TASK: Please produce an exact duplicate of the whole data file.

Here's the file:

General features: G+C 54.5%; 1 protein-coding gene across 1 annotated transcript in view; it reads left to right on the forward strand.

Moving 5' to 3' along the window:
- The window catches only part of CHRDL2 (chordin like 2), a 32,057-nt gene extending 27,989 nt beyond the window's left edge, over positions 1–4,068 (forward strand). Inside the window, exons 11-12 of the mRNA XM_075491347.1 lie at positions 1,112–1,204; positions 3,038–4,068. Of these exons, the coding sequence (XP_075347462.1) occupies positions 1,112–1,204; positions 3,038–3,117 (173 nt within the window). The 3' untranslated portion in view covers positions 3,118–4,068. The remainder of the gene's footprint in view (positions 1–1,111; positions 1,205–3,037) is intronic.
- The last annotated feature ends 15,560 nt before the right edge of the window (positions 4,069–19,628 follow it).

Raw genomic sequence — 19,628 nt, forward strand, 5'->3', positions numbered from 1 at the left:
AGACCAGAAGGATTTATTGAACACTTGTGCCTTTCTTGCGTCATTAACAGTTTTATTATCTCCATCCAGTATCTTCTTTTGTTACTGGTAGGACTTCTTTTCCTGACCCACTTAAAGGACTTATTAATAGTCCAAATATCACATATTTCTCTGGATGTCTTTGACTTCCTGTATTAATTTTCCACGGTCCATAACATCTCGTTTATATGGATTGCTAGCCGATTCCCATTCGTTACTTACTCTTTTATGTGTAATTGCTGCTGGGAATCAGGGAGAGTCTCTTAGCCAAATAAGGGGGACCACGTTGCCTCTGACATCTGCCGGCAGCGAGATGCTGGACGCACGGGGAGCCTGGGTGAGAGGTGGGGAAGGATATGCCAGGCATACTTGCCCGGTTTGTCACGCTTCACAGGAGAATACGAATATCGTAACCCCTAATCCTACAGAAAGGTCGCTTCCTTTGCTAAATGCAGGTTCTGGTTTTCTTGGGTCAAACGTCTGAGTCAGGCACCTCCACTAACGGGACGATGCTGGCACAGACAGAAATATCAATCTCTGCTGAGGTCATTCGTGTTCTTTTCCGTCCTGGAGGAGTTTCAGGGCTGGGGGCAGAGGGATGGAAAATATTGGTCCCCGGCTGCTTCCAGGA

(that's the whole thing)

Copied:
General features: G+C 54.5%; 1 protein-coding gene across 1 annotated transcript in view; it reads left to right on the forward strand.

Moving 5' to 3' along the window:
- The window catches only part of CHRDL2 (chordin like 2), a 32,057-nt gene extending 27,989 nt beyond the window's left edge, over positions 1–4,068 (forward strand). Inside the window, exons 11-12 of the mRNA XM_075491347.1 lie at positions 1,112–1,204; positions 3,038–4,068. Of these exons, the coding sequence (XP_075347462.1) occupies positions 1,112–1,204; positions 3,038–3,117 (173 nt within the window). The 3' untranslated portion in view covers positions 3,118–4,068. The remainder of the gene's footprint in view (positions 1–1,111; positions 1,205–3,037) is intronic.
- The last annotated feature ends 15,560 nt before the right edge of the window (positions 4,069–19,628 follow it).

Raw genomic sequence — 19,628 nt, forward strand, 5'->3', positions numbered from 1 at the left:
AGACCAGAAGGATTTATTGAACACTTGTGCCTTTCTTGCGTCATTAACAGTTTTATTATCTCCATCCAGTATCTTCTTTTGTTACTGGTAGGACTTCTTTTCCTGACCCACTTAAAGGACTTATTAATAGTCCAAATATCACATATTTCTCTGGATGTCTTTGACTTCCTGTATTAATTTTCCACGGTCCATAACATCTCGTTTATATGGATTGCTAGCCGATTCCCATTCGTTACTTACTCTTTTATGTGTAATTGCTGCTGGGAATCAGGGAGAGTCTCTTAGCCAAATAAGGGGGACCACGTTGCCTCTGACATCTGCCGGCAGCGAGATGCTGGACGCACGGGGAGCCTGGGTGAGAGGTGGGGAAGGATATGCCAGGCATACTTGCCCGGTTTGTCACGCTTCACAGGAGAATACGAATATCGTAACCCCTAATCCTACAGAAAGGTCGCTTCCTTTGCTAAATGCAGGTTCTGGTTTTCTTGGGTCAAACGTCTGAGTCAGGCACCTCCACTAACGGGACGATGCTGGCACAGACAGAAATATCAATCTCTGCTGAGGTCATTCGTGTTCTTTTCCGTCCTGGAGGAGTTTCAGGGCTGGGGGCAGAGGGATGGAAAATATTGGTCCCCGGCTGCTTCCAGGA